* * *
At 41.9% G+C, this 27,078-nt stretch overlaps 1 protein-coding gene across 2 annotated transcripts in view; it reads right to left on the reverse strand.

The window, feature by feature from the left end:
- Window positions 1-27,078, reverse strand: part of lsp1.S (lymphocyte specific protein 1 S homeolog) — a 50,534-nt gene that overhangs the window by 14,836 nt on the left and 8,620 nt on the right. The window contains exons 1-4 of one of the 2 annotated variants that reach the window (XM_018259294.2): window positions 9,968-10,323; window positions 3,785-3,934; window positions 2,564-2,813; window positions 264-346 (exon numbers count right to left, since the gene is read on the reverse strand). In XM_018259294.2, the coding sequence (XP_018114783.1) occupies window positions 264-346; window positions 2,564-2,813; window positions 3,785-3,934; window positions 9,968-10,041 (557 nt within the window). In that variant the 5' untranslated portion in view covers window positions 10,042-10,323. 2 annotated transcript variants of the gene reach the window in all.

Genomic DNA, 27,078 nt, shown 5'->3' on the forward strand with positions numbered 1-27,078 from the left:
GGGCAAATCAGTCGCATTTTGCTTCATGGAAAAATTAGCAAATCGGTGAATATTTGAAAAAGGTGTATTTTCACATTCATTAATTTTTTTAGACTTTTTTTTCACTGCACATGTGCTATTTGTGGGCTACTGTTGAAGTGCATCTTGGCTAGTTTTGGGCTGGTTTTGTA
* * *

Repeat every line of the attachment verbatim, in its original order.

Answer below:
At 41.9% G+C, this 27,078-nt stretch overlaps 1 protein-coding gene across 2 annotated transcripts in view; it reads right to left on the reverse strand.

The window, feature by feature from the left end:
- Window positions 1-27,078, reverse strand: part of lsp1.S (lymphocyte specific protein 1 S homeolog) — a 50,534-nt gene that overhangs the window by 14,836 nt on the left and 8,620 nt on the right. The window contains exons 1-4 of one of the 2 annotated variants that reach the window (XM_018259294.2): window positions 9,968-10,323; window positions 3,785-3,934; window positions 2,564-2,813; window positions 264-346 (exon numbers count right to left, since the gene is read on the reverse strand). In XM_018259294.2, the coding sequence (XP_018114783.1) occupies window positions 264-346; window positions 2,564-2,813; window positions 3,785-3,934; window positions 9,968-10,041 (557 nt within the window). In that variant the 5' untranslated portion in view covers window positions 10,042-10,323. 2 annotated transcript variants of the gene reach the window in all.

Genomic DNA, 27,078 nt, shown 5'->3' on the forward strand with positions numbered 1-27,078 from the left:
GGGCAAATCAGTCGCATTTTGCTTCATGGAAAAATTAGCAAATCGGTGAATATTTGAAAAAGGTGTATTTTCACATTCATTAATTTTTTTAGACTTTTTTTTCACTGCACATGTGCTATTTGTGGGCTACTGTTGAAGTGCATCTTGGCTAGTTTTGGGCTGGTTTTGTA